A. If you think you are being manipulated, you probably are, and not only that, you probably already have been.

Trust your “parenting gut.” If you get an uneasy feeling about what is happening, that can be an indication that manipulation is going on. Some other ways to tell if teens are manipulating:

• Behavior does not match words

• Stories either don’t match what you know, keep changing, just don’t make sense, or some combination of these three indicators.

Here are some things you can do.

One of the very best defenses against manipulation is to let your “yes” mean “yes” and let your “no” mean “no.” If you say no at first, and your teen keeps asking you and then you give in and say yes, you have taught them that your no does not mean no. What makes it even worse is that you have taught them that no really means “I just haven’t bugged my parent enough to get to yes.” And each and every teen I have ever known is more than up to that challenge.

Another way to look at this is a concept I call “Concrete Parenting.” Have you ever walked through a concrete wall? Of course not. But what if one day you slipped and fell into a concrete wall and went through without any harm? Human nature would say that you would be much more likely to try it again. It’s the same way with parenting. If kids get it that trying to bug and manipulate you is like running into a concrete wall, eventually they are going to get tired of it and stop.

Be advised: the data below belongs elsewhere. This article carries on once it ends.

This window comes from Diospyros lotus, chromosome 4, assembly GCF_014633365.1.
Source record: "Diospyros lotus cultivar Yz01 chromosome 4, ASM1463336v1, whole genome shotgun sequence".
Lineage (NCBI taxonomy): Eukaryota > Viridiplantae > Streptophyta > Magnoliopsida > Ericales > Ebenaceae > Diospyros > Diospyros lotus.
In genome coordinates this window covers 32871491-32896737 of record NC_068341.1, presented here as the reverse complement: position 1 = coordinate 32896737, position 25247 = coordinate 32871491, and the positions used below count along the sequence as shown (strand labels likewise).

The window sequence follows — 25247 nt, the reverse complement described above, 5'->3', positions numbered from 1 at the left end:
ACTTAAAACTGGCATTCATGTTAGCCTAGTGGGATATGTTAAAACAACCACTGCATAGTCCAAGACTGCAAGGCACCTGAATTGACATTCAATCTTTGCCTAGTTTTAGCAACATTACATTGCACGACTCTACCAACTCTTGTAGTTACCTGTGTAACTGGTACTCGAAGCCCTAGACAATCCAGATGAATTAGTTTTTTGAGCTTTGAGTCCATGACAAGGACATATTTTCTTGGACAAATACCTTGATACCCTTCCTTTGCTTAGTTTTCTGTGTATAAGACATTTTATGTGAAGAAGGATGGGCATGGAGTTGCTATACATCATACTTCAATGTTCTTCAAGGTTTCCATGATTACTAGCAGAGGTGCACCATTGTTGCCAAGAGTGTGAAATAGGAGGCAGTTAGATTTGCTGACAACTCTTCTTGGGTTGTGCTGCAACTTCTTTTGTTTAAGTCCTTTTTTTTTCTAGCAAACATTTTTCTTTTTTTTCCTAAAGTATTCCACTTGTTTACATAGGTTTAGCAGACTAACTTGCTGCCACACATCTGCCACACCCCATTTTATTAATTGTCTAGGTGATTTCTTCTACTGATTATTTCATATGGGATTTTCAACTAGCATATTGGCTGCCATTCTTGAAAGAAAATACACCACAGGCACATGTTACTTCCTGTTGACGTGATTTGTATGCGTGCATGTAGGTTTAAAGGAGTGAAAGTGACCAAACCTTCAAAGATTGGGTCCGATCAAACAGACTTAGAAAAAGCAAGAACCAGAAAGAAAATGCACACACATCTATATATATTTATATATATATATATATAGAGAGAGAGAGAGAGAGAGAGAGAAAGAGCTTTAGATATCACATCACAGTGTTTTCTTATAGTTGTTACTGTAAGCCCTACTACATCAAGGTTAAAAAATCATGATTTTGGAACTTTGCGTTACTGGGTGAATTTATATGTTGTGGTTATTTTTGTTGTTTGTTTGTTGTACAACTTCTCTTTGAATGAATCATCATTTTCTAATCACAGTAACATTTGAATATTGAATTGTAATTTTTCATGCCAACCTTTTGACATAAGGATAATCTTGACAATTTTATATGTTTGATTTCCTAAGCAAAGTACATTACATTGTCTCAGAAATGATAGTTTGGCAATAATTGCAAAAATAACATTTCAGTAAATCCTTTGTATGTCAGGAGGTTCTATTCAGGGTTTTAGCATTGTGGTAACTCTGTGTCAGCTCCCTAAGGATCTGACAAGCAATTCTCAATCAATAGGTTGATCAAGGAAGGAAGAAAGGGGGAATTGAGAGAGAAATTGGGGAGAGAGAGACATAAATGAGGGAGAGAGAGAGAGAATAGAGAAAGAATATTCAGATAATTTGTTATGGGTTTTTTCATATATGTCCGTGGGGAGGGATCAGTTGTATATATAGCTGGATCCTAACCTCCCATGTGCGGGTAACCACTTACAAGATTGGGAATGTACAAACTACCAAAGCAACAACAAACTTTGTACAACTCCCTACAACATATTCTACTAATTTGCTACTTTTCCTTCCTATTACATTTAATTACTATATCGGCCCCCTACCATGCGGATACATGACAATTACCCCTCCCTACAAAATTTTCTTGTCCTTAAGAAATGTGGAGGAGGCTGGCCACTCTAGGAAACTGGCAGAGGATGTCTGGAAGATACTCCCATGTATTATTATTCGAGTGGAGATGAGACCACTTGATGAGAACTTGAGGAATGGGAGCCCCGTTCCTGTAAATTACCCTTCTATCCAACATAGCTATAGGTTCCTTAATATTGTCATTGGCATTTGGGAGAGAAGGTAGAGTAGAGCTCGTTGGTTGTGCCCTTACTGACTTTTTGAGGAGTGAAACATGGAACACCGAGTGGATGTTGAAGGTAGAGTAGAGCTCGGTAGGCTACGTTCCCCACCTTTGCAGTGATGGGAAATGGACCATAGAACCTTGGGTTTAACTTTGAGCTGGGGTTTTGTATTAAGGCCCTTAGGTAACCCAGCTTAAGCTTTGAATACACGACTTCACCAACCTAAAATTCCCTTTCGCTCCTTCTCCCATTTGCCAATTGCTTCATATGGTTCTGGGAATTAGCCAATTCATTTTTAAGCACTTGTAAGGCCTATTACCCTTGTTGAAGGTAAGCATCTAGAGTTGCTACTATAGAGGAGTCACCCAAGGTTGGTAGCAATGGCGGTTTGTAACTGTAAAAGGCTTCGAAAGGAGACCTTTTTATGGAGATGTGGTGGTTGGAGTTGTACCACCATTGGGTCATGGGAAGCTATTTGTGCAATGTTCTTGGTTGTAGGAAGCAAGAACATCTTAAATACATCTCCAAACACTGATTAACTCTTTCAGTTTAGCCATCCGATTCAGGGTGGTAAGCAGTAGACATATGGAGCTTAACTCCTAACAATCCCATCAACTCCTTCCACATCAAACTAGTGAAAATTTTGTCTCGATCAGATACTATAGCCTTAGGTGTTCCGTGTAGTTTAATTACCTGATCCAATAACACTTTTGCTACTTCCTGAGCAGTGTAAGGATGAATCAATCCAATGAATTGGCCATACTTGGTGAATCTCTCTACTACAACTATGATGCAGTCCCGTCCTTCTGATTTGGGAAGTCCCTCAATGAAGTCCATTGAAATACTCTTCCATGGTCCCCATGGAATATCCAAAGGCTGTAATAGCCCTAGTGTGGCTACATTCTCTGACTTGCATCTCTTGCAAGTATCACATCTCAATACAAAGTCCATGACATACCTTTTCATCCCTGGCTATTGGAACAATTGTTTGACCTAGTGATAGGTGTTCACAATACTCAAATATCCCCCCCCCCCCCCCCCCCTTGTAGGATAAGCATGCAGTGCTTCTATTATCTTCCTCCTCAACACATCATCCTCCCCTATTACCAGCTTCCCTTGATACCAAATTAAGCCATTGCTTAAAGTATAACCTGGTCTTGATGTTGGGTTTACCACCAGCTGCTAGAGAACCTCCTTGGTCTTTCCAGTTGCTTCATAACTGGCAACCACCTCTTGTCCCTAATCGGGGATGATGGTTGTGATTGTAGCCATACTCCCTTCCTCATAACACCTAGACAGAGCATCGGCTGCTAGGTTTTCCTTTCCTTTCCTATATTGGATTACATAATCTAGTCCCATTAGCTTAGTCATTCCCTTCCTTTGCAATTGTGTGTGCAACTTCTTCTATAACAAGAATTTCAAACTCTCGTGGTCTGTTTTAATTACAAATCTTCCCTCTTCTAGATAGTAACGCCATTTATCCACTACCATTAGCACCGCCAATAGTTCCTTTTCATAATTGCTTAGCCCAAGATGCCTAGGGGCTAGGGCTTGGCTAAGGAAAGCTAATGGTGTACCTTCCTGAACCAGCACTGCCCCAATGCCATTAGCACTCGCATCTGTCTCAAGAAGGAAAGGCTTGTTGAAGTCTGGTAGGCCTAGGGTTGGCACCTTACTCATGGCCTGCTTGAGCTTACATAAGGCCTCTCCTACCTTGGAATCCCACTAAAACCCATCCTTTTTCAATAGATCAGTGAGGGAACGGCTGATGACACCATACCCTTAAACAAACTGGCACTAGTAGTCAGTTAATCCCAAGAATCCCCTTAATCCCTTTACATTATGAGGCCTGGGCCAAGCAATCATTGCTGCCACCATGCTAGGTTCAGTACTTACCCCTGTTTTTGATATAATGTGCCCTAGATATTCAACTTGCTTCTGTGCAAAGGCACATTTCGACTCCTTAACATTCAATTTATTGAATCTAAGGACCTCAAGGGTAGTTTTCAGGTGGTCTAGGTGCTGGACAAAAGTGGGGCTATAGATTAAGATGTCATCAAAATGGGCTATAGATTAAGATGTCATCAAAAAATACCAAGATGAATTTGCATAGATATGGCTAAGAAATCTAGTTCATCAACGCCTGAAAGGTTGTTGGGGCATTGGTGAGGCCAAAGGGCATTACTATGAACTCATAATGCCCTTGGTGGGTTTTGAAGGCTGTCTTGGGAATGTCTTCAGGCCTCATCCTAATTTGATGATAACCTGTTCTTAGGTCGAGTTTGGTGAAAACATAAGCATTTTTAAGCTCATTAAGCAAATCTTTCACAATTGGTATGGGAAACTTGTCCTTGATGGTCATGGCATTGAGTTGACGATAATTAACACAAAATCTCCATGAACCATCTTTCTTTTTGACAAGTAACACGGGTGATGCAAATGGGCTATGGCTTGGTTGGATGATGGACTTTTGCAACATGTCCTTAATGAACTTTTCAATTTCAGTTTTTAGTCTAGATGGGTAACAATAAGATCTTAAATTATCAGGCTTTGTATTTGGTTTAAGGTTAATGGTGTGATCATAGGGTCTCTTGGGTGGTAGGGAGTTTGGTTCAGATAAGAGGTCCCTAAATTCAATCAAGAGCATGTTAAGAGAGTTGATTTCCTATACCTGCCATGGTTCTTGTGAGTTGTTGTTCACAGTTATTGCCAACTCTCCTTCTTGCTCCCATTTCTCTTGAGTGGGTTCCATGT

Let me make two predictions about what will happen as you try to change your responses to your daughter’s manipulation.

Prediction One: It won’t work. At least not at first. This is because for a while now, your daughter has had it made. She is not going to welcome any changes that you are making. She will try to get you to change back. So you have to resolve to remain firm.

Prediction Two: For a while, you will still get manipulated. Now you may not realize you have been manipulated but you will soon begin to notice while it is happening and be able to take corrective action. Eventually, you will see it coming, and be able to cut it off before it gets going. Instead of before, during and after, think of it as after, during and before.

Jeff Herring is a licensed marriage and family therapist.


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